XKL TOAD (was: Re: How to tell differential scsi drives and cards apart)
RichA at vulcan.com
Mon Jan 12 15:32:57 CST 2009
From: John Floren
Sent: Monday, January 12, 2009 12:32 PM
> On Mon, Jan 12, 2009 at 3:25 PM, Curtis H. Wilbar Jr.
> <rescue at hawkmountain.net> wrote:
>> Rich Alderson wrote:
>>> The XKL Toad-1 was designed with FASTWIDE differential SCSI,
>> speaking of XLK TOAD.... anyone have any idea how many of
>> these things were made ? Any idea how many are still out there
>> to be found ?
>> They look pretty cool... and other than an emulator, I do believe the
>> (physically) smallest 10 to be had, no ?
I *think* the Systems Concepts SC-25 fit into a BA-23 style cabinet,
but I never saw one. (My only experience with SC boxen was the SC-30M
at Stanford LOTS, which was a 5ft tall 30in square cabinet.) If
that's true, it might have been epsilon smaller than the Toad-1.
> I'd sure like to find one... be interested to see how many remain.
We built fewer than 20. A dozen were used in-house as a platform for
the next product, which went through several years of iterating into
what you now find on the XKL web site. (They may still be in use, but
I haven't worked for XKL for nearly 6 years and don't know what
they're using these days.)
Two were sold to MCI/BT Tymnet, to replace their 4 KL-10 systems.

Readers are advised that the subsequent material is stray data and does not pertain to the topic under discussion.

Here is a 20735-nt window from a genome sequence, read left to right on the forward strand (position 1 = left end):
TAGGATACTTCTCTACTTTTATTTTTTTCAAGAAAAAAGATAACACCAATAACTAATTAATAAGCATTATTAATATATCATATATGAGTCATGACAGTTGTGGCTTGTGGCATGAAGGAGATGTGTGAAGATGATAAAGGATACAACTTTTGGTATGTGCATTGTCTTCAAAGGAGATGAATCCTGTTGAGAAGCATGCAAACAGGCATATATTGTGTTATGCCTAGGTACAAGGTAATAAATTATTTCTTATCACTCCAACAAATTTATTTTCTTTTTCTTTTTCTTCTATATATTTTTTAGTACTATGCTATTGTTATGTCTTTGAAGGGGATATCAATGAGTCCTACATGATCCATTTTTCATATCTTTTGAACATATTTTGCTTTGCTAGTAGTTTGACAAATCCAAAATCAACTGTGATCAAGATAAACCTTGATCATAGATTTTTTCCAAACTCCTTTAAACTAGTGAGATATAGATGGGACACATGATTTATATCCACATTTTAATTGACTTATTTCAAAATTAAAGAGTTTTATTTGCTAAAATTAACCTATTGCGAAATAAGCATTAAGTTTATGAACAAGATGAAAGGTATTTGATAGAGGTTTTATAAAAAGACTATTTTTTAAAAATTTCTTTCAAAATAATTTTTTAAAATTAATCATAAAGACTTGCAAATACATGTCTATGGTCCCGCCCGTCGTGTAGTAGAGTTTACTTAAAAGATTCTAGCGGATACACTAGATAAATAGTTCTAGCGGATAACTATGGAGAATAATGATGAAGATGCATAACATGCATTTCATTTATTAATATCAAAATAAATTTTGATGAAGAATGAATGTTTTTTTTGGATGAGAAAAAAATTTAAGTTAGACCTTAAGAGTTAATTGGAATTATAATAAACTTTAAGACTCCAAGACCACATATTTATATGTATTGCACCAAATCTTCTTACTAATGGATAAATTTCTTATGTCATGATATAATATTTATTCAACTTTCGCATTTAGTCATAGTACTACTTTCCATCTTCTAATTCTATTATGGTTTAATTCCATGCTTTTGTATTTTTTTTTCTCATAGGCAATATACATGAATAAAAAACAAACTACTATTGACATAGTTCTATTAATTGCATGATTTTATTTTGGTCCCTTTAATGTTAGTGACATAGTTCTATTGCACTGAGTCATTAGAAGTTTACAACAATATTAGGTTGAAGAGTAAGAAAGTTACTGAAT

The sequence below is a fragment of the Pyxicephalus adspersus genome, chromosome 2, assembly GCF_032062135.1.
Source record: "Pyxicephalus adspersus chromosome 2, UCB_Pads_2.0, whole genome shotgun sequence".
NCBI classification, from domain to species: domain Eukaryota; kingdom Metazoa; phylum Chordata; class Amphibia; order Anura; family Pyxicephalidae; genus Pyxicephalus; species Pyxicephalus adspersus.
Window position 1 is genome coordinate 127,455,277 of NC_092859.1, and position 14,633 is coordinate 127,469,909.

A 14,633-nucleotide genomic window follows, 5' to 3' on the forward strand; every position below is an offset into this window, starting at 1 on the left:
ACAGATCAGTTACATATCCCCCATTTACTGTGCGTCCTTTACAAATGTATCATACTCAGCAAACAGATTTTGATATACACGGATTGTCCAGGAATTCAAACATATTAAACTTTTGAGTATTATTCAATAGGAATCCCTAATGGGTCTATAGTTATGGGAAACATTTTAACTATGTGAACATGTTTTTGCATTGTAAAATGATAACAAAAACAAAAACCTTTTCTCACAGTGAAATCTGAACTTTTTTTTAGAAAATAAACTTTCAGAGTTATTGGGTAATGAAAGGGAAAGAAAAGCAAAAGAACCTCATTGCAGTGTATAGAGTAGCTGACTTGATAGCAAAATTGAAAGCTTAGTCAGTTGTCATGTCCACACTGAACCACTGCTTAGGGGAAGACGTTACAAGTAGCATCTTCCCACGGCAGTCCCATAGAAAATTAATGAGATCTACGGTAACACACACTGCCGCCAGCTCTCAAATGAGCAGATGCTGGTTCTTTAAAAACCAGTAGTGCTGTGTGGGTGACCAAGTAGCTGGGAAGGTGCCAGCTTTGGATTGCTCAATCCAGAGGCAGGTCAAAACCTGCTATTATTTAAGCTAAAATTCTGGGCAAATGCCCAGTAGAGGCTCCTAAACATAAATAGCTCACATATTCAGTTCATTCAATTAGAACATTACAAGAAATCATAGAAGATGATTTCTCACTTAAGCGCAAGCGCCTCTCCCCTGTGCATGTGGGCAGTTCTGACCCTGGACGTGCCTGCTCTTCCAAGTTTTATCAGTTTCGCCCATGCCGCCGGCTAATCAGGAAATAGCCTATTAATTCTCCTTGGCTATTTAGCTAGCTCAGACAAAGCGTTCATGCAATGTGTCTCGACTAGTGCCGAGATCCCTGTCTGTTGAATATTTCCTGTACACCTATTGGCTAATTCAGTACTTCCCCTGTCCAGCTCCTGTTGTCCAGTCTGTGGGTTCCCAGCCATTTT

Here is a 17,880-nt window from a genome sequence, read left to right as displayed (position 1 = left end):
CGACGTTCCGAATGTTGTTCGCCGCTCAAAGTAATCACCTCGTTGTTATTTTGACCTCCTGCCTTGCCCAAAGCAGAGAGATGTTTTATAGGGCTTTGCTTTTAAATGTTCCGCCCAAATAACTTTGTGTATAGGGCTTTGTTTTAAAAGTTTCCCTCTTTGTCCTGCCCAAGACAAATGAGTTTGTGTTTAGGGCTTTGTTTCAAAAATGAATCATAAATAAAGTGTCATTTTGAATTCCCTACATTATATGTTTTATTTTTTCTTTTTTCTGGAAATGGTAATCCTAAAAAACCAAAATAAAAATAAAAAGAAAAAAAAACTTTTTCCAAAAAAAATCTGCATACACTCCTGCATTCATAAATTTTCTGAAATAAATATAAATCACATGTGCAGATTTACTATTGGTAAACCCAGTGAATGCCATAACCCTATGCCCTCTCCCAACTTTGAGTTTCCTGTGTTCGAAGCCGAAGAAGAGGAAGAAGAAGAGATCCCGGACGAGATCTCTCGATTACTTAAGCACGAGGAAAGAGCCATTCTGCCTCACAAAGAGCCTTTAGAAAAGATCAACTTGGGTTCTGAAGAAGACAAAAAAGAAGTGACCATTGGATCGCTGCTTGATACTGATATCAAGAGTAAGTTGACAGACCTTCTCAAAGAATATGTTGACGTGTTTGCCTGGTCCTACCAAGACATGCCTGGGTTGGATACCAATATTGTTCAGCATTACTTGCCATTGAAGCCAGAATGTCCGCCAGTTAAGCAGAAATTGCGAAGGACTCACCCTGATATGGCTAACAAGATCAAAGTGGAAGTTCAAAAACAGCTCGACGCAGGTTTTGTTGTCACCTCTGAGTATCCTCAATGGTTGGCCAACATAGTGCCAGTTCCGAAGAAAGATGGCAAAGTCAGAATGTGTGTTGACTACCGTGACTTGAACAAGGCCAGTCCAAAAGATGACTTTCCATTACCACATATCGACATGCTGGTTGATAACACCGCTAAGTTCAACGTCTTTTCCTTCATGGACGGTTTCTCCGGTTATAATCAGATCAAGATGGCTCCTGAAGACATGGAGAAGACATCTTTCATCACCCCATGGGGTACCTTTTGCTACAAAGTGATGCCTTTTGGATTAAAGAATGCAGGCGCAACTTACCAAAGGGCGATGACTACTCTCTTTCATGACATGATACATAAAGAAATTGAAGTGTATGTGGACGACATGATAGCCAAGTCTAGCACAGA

These were retired shortly after the turn of the century, and placed
into the hands of the gentlemen responsible for their being placed
into service at Tymshare. One is still in private hands; the other
was scrapped by an operation manager who did not know what he was
doing (or perhaps he did).
One went to Digital in exchange for a revision of the licensing
contract for 36-bit software. It is now in the possession of the
Computer History Museum.
One was purchased by Paul Allen, and is freely available for public
access. Accounts can be requested through the PDP Planet web site,
under the Community button.
One was given to a well-known collector of PDP-10 equipment who has
been a friend to the owner of XKL since the early days of cisco
Systems. It included the only copy of the Tops-10 port for the
> Ph'nglui mglw'nafh Cthulhu R'lyeh wgah'nagl fhtagn
"That is not dead which can sleeping lie,
And with strange eons even death may die."
(Otherwise, none of us would be doing any of this, whether as a hobby
or in a professional context.)
Server Engineer, PDPplanet Project
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